To determine whether reinfection with EBV conferred enhanced growth potential in assays more indicative of tumorigenicity, we analyzed the EBV-negative and reinfected Akata cells for growth in soft agar and for tumor induction in SCID mice (representative results are presented in Fig. Fig.9).9). Although EBV-negative 2A8 cells exhibited a limited ability to produce colonies in soft agar, reinfection of 2A8 cells clearly enhanced growth potential, as indicated by the formation of larger colonies. Most importantly, although the reinfected 2A8 cells produced colonies somewhat smaller than those of the EBV-positive A.15 control cells, reinfected 2A8 cells always produced tumors when injected into SCID mice, whereas the parental 2A8 line and another EBV-negative line analyzed (3F2) never induced tumors (Fig. (Fig.9B9B and Table Table1).1). Tumors resulting from reinfected 2A8 cells developed approximately 1 week later than those derived from the EBV-positive A.15 cells, which correlated with the augmented rate of growth of A.15 cells in soft agar relative to reinfected 2A8 cells (Fig. (Fig.9A).9A). It should be noted that the reinfected cells had, on average, a lower EBV genome copy number relative to A.15 as determined by FISH, which may be in part responsible for their lower rate of growth in these assays. When analyzed by immunoblotting for EBV gene expression, each tumor expressed EBNA-1 but not LMP-1 (Fig. (Fig.1010 and Table Table1),1), characteristic of the cells prior to injection.
An additional reinfected EBV-negative Akata cell clone, 3F2, which did not readily maintain EBV upon reinfection in vitro, was also injected into a SCID mouse several weeks after reinfection, at a time when EBNA-1 expression was no longer detectable by immunoblotting. These cells, like the reinfected 2A8 cells, induced tumor formation, and analysis of the tumor cells indicated that they were indeed EBNA-1 positive and LMP-1 negative (Table (Table1).1). Interestingly, analysis of the EBV genome status in these cells by FISH revealed a lack of episomal EBV DNA and integration of the viral genome into the host genome at two sites. Therefore, there is clearly a strong in vivo selection for EBV in establishment of tumorigenic BL. By contrast, EBV-negative Akata cells that stably expressed EBNA-1 did not exhibit greater growth potential in soft agar (data not shown) and were never capable of inducing tumors in SCID mice (Table (Table1).1). Thus, establishment of a type I latency in EBV-negative Akata BL cells, but not EBNA-1 alone, was clearly sufficient to restore tumorigenic potential, a finding which correlates with EBV’s ability to inhibit c-MYC expression under growth-limiting conditions.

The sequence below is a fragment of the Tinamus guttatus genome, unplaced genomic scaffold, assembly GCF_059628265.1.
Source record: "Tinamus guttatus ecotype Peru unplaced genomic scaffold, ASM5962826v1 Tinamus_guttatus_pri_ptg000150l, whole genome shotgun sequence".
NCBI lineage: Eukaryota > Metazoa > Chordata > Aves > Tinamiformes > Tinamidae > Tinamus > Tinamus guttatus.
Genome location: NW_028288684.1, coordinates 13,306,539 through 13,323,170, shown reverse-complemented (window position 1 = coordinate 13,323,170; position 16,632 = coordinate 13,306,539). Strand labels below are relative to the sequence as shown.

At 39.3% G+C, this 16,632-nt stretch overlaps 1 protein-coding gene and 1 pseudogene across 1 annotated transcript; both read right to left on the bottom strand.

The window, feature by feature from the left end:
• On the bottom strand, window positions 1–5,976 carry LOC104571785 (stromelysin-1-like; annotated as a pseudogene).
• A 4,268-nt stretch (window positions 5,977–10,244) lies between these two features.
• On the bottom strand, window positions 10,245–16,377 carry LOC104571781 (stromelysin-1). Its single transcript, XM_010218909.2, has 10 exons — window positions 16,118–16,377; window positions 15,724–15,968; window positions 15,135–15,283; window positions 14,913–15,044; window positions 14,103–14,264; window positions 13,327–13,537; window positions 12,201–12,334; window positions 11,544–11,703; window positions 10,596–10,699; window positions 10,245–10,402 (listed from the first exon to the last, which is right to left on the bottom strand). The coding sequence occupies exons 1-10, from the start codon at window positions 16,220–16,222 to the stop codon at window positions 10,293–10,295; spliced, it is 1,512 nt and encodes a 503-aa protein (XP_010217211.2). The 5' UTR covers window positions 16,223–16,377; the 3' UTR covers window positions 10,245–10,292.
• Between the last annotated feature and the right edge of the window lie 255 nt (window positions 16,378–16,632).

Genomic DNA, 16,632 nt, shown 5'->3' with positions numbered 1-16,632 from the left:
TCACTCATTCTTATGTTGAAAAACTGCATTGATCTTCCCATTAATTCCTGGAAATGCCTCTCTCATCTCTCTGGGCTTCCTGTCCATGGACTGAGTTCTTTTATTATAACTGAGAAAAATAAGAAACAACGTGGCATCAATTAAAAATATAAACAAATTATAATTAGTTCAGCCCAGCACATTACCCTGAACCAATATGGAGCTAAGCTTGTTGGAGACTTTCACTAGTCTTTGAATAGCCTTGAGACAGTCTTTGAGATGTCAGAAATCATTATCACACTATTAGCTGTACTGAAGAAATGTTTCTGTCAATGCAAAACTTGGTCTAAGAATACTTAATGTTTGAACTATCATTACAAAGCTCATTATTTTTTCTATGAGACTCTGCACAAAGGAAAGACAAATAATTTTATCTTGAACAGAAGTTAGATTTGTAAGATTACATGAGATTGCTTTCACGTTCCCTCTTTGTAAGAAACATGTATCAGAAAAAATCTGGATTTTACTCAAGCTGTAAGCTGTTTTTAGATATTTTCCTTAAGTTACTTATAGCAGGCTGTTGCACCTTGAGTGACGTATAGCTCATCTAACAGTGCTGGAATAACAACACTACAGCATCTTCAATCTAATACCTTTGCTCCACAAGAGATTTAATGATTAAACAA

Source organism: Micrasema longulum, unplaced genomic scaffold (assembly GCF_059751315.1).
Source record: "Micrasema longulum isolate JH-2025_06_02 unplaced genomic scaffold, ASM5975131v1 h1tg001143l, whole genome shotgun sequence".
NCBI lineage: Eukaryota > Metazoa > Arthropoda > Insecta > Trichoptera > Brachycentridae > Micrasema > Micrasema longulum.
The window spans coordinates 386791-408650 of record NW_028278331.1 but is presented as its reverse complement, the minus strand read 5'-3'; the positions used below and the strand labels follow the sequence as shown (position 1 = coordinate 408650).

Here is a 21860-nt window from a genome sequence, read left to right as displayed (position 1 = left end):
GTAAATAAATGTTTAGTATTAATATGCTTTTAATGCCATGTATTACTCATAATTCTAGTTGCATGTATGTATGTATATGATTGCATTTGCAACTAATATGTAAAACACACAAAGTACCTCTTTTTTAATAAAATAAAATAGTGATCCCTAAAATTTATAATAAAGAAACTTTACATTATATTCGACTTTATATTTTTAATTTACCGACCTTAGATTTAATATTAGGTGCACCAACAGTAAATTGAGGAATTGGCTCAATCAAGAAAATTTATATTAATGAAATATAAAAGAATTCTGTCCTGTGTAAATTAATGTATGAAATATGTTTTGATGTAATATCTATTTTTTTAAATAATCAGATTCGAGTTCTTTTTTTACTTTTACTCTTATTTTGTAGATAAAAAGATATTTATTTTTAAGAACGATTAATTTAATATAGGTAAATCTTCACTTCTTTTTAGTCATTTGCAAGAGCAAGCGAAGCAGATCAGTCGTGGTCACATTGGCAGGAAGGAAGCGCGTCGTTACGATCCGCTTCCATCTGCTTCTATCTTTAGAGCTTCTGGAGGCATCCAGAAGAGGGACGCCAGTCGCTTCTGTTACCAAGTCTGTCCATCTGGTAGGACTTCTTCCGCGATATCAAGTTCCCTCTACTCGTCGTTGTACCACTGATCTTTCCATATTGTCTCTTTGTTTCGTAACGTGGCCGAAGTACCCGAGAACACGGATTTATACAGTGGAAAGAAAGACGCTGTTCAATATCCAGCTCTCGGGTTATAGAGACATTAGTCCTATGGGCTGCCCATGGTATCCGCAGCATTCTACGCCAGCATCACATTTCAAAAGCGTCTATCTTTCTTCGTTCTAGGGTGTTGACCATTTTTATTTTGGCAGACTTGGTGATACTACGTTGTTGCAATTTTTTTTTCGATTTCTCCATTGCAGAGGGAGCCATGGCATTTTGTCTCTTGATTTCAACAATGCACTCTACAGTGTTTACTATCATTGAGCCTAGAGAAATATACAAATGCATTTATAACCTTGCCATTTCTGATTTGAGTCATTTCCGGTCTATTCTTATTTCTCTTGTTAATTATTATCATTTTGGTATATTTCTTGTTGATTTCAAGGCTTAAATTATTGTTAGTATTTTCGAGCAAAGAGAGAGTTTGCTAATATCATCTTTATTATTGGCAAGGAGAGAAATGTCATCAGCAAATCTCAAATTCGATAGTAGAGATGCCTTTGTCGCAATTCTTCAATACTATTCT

We have demonstrated that EBV can directly contribute to the tumorigenic potential of BL in the context of a type I latency program. With the possible exception of EBNA-1 (see below), EBV genes expressed during type I latency have not been directly linked to either B-cell immortalization or oncogenic transformation associated with EBV infection (24). In fact, the EBER and RK-BARF0 genes are dispensable for EBV-induced immortalization of B lymphocytes in vitro (44, 54). B-cell immortalization by EBV, however, occurs in the context of a type III latency (expression of all 12 EBV latency-associated genes), and thus one cannot exclude a possible role for EBNA-1, RK-BARF0, or the EBERs in growth-related functions of the type I latency program. The reservoir of EBV in healthy infected individuals consists of B lymphocytes that, like BL cells, preclude the expression of known growth-promoting EBV proteins (7, 37, 42, 57). Thus, one or more of the EBV genes expressed during the type I latency program may perform a critical role in modulating B-cell growth or survival in vivo.